Holy Week , the last week of Lent, immediately preceding Easter Sunday. It is sometimes called Passion week, but that denomination is given in the Latin and Greek churches to the week preceding Palm Sunday, and commencing with Passion Sunday. The term holy is applied to it because it is commemorative of Christ's death for the redemption of mankind. It was called in the early Christian ages the great week, both because of the mighty event it commemorates, and because it is observed with the greatest solemnity and strictness. Tertullian, Lactantius, and Chrysostom, among other ancient writers, mention the fact that during this week Christians were wont to fast on one meal of bread, salt, and water, taken in the evening, while many abstained from all food the entire week, and a still greater number took no nourishment during Good Friday and Holy Saturday. In the middle ages it was called the authentic week; and in Germany, Denmark, and the Scandinavian peninsula it is known as still week. The greater number of Protestant churches do not solemnize this week. The Lutheran churches, the church of England, and the Protestant Episcopal church have special services each day.
In the Greek and other eastern churches the observances and ceremonial are substantially the same as in the Latin. It commences with Palm Sunday, when the blessing of palm branches or other evergreens, and the distribution of them to the people who carry them in procession, are designed to recall the circumstances attending Christ's triumphant entrance into Jerusalem. On Wednesday, Thursday, and Friday evenings the office of Tenebroe (darkness, from the darkening of the churches) is chanted. It consists of the matins and lauds for the following mornings, which it is customary to recite over night. During this office a large candlestick is placed near the altar, bearing 15 tapers disposed in the form of a triangle, and representing the light of Christ and of the prophets who had announced his coming. As the psalms are sung, the tapers are extinguished, until only the topmost remains. This, as it represents Christ, is taken down and carried behind the altar during the Miserere, after which it is put back in its place, to signify the temporary extinction of the light of Christ between his death and resurrection.
Thursday, being the anniversary of the institution of the eucharist and of the priesthood of the new law, is distinguished by two ceremonies of great significance which take place at the solemn mass in cathedral churches: the consecration by the bishop assisted by 12 priests, in full sacerdotal costume, of the oils used in the administration of the sacraments, etc, and the washing of feet. At the end of mass, and after the procession, the celebrant washes the feet of 12 poor persons, while the choir sings the words of St. John, Mandatum novum do vobis, "A new commandment I give unto you," etc. Hence the name of Maundy Thursday by which this day is still known. In Pome the pope washes the feet of 13 poor priests, in memory of the body of the apostles raised to that number by the extraordinary calling of St. Paul. During the Gloria in excelsis of the mass of Thursday, all the hells are rung, and thenceforward remain silent until the Gloria in excelsis in the mass of Holy Saturday. A large host, consecrated during this mass, is carried in procession at the end of it to a side altar (called the sepulchre) richly decorated, on which it remains and where it is visited by the faithful during the whole of the ensuing day.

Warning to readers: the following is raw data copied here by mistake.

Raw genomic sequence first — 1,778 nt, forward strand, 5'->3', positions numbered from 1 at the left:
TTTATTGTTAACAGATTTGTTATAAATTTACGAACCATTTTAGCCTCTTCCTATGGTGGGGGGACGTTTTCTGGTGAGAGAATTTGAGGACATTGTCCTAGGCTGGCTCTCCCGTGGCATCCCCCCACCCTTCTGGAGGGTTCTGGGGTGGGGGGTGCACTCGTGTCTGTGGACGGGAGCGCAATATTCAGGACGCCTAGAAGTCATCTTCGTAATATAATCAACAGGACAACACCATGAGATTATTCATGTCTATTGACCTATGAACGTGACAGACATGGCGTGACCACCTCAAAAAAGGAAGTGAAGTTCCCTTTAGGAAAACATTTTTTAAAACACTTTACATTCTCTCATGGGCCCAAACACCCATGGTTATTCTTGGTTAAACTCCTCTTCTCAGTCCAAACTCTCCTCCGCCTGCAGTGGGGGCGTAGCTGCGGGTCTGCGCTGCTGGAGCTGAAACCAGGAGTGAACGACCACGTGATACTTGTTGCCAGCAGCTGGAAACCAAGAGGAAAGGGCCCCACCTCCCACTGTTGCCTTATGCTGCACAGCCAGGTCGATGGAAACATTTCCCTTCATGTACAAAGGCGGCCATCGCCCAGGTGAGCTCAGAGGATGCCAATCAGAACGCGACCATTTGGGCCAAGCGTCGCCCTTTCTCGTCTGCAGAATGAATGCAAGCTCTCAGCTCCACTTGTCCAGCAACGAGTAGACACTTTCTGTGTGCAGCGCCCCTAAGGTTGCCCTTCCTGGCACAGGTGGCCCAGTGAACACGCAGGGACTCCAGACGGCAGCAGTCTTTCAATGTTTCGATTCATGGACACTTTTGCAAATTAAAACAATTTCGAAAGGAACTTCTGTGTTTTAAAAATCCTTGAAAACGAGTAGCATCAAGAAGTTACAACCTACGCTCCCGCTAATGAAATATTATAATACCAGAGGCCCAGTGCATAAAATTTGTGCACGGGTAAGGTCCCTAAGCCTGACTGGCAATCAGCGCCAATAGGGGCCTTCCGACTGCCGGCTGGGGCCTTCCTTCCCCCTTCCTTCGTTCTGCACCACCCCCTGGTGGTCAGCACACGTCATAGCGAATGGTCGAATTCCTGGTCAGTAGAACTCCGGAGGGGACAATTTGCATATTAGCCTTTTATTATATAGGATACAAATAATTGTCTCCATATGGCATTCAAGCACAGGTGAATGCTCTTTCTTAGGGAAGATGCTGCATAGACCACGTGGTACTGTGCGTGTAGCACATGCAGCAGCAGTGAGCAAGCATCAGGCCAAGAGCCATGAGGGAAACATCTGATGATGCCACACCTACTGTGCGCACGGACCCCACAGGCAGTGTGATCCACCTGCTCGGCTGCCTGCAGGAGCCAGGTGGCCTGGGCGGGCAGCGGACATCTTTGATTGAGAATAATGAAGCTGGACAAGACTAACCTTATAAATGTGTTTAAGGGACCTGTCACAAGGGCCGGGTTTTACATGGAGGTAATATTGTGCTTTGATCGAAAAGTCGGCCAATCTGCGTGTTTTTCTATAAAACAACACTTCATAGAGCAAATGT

On Good Friday the altar is denuded to signify the desolation of the church, the prophecies are sung which pertain to the story of Christ's suffering, the whole body of the-faithful perform what is called the adoration of the cross, the passion according to St. John is chanted, and all proceed in silence to the sepulchre, whence the consecrated host is brought back in procession, offered in adoration to the people, and consumed by the celebrant. This is called the "mass of the pre-sanctified" or preconsecrated elements, no consecration taking place on that day. On Saturday the services begin by the blessing of the "new fire" obtained from flint and steel, because our true vital light and warmth come from Christ, our Rock; the blessing of the paschal candle, an emblem of Christ arisen; the chanting of all the prophetic passages of the Old Testament pointing to Christ's resurrection; then the benediction of the baptismal fonts, from which the clergy return in procession, singing the litany of the saints, and the joyous mass with its Alleluias, a foretaste of the resurrection.